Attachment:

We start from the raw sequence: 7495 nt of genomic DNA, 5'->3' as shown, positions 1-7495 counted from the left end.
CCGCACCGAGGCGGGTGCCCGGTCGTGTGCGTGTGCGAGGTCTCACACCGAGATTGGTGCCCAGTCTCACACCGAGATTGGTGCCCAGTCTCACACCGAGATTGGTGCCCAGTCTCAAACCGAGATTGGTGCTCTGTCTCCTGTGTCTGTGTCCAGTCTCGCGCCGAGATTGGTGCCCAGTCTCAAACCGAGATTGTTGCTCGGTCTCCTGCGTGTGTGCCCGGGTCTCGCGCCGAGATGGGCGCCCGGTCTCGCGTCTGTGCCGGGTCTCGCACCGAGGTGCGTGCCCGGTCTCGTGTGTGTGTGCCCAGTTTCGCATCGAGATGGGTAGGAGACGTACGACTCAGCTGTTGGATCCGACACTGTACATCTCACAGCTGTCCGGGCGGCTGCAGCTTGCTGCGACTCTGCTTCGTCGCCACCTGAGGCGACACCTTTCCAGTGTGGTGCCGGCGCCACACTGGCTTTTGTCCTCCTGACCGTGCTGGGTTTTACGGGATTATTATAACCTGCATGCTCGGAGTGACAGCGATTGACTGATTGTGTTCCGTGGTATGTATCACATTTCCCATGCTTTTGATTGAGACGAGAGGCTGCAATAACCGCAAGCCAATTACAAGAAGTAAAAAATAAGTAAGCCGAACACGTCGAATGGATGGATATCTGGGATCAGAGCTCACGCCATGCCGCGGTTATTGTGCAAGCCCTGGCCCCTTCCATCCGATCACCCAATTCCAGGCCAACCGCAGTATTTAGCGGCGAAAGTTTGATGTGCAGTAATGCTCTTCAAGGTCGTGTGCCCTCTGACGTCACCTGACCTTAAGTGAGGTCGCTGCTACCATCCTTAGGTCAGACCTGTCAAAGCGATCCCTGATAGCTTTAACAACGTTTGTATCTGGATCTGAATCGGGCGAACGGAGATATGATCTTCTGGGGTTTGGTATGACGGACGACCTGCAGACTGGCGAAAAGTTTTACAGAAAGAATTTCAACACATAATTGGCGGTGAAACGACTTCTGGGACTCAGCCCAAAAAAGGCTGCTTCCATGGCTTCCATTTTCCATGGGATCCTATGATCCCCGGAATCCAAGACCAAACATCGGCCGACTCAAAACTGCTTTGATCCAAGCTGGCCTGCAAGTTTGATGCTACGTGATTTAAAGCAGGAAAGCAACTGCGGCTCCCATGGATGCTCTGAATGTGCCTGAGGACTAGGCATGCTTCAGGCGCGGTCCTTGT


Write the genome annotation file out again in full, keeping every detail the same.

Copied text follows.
We start from the raw sequence: 7495 nt of genomic DNA, 5'->3' as shown, positions 1-7495 counted from the left end.
CCGCACCGAGGCGGGTGCCCGGTCGTGTGCGTGTGCGAGGTCTCACACCGAGATTGGTGCCCAGTCTCACACCGAGATTGGTGCCCAGTCTCACACCGAGATTGGTGCCCAGTCTCAAACCGAGATTGGTGCTCTGTCTCCTGTGTCTGTGTCCAGTCTCGCGCCGAGATTGGTGCCCAGTCTCAAACCGAGATTGTTGCTCGGTCTCCTGCGTGTGTGCCCGGGTCTCGCGCCGAGATGGGCGCCCGGTCTCGCGTCTGTGCCGGGTCTCGCACCGAGGTGCGTGCCCGGTCTCGTGTGTGTGTGCCCAGTTTCGCATCGAGATGGGTAGGAGACGTACGACTCAGCTGTTGGATCCGACACTGTACATCTCACAGCTGTCCGGGCGGCTGCAGCTTGCTGCGACTCTGCTTCGTCGCCACCTGAGGCGACACCTTTCCAGTGTGGTGCCGGCGCCACACTGGCTTTTGTCCTCCTGACCGTGCTGGGTTTTACGGGATTATTATAACCTGCATGCTCGGAGTGACAGCGATTGACTGATTGTGTTCCGTGGTATGTATCACATTTCCCATGCTTTTGATTGAGACGAGAGGCTGCAATAACCGCAAGCCAATTACAAGAAGTAAAAAATAAGTAAGCCGAACACGTCGAATGGATGGATATCTGGGATCAGAGCTCACGCCATGCCGCGGTTATTGTGCAAGCCCTGGCCCCTTCCATCCGATCACCCAATTCCAGGCCAACCGCAGTATTTAGCGGCGAAAGTTTGATGTGCAGTAATGCTCTTCAAGGTCGTGTGCCCTCTGACGTCACCTGACCTTAAGTGAGGTCGCTGCTACCATCCTTAGGTCAGACCTGTCAAAGCGATCCCTGATAGCTTTAACAACGTTTGTATCTGGATCTGAATCGGGCGAACGGAGATATGATCTTCTGGGGTTTGGTATGACGGACGACCTGCAGACTGGCGAAAAGTTTTACAGAAAGAATTTCAACACATAATTGGCGGTGAAACGACTTCTGGGACTCAGCCCAAAAAAGGCTGCTTCCATGGCTTCCATTTTCCATGGGATCCTATGATCCCCGGAATCCAAGACCAAACATCGGCCGACTCAAAACTGCTTTGATCCAAGCTGGCCTGCAAGTTTGATGCTACGTGATTTAAAGCAGGAAAGCAACTGCGGCTCCCATGGATGCTCTGAATGTGCCTGAGGACTAGGCATGCTTCAGGCGCGGTCCTTGT